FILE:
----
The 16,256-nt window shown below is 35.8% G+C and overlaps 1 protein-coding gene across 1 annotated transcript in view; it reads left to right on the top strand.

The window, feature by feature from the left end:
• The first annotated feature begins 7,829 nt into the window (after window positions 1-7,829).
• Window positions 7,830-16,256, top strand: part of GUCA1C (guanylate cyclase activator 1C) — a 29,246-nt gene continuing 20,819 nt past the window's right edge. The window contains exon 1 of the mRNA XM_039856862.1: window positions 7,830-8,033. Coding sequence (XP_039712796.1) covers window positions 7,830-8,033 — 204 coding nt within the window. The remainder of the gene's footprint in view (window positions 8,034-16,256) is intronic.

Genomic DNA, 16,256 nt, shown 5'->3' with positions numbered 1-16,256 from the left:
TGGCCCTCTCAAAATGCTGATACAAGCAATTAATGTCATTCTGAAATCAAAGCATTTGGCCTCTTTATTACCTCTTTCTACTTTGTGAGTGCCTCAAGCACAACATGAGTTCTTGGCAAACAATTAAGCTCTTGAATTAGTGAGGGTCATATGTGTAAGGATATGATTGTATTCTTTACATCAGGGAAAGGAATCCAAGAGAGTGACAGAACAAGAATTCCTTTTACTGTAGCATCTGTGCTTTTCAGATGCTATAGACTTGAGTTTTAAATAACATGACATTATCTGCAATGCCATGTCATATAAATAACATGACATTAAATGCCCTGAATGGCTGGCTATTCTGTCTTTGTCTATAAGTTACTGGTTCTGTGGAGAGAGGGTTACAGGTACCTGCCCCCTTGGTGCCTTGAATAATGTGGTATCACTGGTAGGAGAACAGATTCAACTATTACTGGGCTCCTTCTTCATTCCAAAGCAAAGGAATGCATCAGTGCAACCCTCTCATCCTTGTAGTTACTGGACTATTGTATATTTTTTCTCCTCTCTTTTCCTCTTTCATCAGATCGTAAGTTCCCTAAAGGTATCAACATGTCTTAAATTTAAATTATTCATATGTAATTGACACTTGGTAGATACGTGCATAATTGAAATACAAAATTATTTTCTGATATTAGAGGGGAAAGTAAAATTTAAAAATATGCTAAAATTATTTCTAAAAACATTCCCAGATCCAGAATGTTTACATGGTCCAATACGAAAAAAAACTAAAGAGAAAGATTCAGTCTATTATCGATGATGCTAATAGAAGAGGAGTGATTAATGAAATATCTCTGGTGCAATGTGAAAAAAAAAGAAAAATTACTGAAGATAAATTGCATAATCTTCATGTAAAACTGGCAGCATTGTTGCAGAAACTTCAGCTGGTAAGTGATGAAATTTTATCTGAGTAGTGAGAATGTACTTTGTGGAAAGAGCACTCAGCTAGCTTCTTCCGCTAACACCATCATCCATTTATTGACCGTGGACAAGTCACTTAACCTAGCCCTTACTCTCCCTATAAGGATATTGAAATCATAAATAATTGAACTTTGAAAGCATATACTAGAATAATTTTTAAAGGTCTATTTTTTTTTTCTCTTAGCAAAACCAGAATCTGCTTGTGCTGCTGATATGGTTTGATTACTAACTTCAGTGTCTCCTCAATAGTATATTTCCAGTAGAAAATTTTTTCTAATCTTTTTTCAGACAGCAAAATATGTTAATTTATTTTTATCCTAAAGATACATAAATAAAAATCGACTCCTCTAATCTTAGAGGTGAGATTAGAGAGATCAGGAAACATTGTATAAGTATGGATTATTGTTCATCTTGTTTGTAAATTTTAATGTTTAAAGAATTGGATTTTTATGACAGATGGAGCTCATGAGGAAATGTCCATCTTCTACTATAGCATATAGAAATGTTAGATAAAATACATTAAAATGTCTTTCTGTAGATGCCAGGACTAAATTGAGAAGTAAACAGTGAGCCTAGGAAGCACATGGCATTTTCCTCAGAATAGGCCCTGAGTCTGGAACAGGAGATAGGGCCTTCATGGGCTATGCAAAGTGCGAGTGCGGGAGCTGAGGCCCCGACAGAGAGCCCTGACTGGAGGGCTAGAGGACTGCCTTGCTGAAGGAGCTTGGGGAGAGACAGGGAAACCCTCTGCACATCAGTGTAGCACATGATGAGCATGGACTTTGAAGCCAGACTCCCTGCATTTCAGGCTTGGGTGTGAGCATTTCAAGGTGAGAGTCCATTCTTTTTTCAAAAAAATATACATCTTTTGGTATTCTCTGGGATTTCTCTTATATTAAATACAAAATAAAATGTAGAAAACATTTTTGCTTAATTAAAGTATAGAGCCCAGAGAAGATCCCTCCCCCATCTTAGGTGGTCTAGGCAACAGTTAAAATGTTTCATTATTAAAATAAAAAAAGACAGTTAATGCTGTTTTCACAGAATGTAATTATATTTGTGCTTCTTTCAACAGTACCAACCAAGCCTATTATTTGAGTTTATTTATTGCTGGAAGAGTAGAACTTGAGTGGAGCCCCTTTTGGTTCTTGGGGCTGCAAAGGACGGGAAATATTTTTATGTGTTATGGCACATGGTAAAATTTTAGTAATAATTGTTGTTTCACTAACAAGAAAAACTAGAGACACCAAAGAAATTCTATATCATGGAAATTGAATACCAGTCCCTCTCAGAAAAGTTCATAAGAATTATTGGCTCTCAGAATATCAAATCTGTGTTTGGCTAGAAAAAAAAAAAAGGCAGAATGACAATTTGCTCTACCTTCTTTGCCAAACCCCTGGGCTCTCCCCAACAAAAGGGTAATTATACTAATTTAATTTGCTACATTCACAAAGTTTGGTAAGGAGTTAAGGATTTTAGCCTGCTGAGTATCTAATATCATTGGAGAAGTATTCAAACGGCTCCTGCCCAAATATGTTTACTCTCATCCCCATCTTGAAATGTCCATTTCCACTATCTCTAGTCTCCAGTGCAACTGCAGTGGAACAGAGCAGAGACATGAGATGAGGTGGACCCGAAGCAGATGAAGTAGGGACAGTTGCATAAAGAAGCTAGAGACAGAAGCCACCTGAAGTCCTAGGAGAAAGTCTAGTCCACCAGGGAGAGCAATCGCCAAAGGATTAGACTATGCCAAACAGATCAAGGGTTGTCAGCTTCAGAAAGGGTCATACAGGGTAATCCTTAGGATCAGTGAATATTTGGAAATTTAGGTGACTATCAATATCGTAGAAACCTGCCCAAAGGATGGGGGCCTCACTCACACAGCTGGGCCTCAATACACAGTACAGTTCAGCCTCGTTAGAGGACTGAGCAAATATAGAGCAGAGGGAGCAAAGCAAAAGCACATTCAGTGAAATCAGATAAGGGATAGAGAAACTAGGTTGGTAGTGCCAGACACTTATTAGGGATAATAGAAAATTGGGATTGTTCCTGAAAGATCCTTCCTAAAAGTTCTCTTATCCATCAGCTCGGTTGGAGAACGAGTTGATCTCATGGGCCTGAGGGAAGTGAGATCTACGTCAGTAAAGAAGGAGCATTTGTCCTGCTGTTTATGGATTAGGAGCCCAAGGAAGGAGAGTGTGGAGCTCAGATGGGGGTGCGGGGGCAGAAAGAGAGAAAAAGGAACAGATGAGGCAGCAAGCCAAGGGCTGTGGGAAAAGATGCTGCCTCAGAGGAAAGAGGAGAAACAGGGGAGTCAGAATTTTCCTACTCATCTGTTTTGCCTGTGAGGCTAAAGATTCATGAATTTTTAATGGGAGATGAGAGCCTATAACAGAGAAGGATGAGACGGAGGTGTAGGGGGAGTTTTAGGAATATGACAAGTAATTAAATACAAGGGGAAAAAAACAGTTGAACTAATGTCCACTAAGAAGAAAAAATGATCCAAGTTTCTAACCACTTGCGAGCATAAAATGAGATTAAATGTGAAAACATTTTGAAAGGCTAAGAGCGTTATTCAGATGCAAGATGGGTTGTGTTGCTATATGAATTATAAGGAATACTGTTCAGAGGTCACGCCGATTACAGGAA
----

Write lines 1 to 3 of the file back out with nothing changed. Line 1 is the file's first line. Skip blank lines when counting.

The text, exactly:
The 16,256-nt window shown below is 35.8% G+C and overlaps 1 protein-coding gene across 1 annotated transcript in view; it reads left to right on the top strand.

The window, feature by feature from the left end:
• The first annotated feature begins 7,829 nt into the window (after window positions 1-7,829).